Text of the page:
Born American, I was raised in Paris and Buenos Aires. Wherever my expat father went, he insisted I attend local schools, learn the language. After a French lycée, a bilingual high school in Argentina, I returned to the States to study at Mount Holyoke. After graduation, a reporter's job on the Buenos Aires Herald got me hooked on the adrenalin of deadlines.
After my French husband was transferred from Argentina to Switzerland, it was my turn to bring up our three daughters in French-speaking schools. Supervising their homework, then helping them bone up for their naturalization, I picked up information way beyond the "chocolate and cuckoo clock" Swiss image.
This data I mined in offbeat features for the International Herald Tribune’s Art, Travel and Leisure section, international magazines and online. Ever since I first saw the site from which Byron gazed out on Lake Geneva, and realized that Mary Shelley had conceived Frankenstein nearby I became fascinated by those English and American writers who came here. I wondered why and where they went. Traveling, skiing or hiking around Switzerland, I came across odd discoveries which prompted articles I've since updated and translated into this offbeat guide book that follows the tracks of the romantic and the eccentric travelers as well as Swiss dinos and Swiss sailors, mountain trains twisting up to palaces in the snow, not missing Sherlock Holmes last hideout, Hemingway's and R.L. Stevenson's favorite luge runs, revealing why Switzerland became so clean, and gently debunking the tale of medieval Superman William Tell.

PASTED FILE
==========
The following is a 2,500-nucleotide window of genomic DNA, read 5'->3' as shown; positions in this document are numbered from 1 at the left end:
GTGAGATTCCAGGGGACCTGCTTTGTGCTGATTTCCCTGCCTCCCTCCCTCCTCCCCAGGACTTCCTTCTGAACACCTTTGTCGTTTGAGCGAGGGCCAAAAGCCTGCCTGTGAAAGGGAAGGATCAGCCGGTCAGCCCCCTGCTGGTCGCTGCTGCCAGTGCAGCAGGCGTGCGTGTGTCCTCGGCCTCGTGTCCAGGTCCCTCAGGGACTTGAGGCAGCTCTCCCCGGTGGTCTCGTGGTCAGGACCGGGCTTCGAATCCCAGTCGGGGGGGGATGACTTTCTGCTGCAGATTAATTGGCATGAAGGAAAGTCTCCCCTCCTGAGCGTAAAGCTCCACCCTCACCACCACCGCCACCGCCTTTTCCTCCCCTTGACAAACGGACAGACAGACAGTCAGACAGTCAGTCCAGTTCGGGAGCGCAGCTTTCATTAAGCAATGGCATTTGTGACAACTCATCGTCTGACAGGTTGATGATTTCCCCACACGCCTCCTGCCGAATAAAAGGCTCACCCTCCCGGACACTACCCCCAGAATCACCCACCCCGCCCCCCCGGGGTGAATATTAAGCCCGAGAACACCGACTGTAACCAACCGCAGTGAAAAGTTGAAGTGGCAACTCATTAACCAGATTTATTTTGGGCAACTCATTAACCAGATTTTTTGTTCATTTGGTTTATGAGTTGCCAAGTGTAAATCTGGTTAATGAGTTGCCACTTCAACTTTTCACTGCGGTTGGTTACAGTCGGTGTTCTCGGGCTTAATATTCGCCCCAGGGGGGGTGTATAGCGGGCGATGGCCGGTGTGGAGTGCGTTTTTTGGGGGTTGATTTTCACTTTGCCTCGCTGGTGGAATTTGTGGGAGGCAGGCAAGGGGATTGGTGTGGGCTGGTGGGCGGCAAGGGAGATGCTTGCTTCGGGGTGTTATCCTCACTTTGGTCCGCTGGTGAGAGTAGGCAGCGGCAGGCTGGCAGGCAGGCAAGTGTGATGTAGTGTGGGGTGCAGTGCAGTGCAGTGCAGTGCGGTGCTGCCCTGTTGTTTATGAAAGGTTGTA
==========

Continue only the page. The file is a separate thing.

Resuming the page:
As co-author of a book on Lausanne, Lausanne Clair-Obscur,I focused on a city where I've lived for many years with an outsider's fresh view, an insider's sympathy.
An interview with the delirious Swiss mimes, Mummenschanz, led to my translating the first book about them before their American tour as well as its sequels. Since, I've translated for Switzerland’s world-distributed cultural magazine, Passages.
A member of PEN International's suisse romande center in Geneva, I edited and helped translate PEN’s 75th anniversary anthology of prison writings, This Prison Where I Live, into it's French version, Ecrivains en Prison . ¨Dissident writers ranged from Arthur Koestler and Vaclav Havel to Wole Soyinka.
One privilege of living abroad is to build bridges of understanding between the countries where we live and the country we will always call home.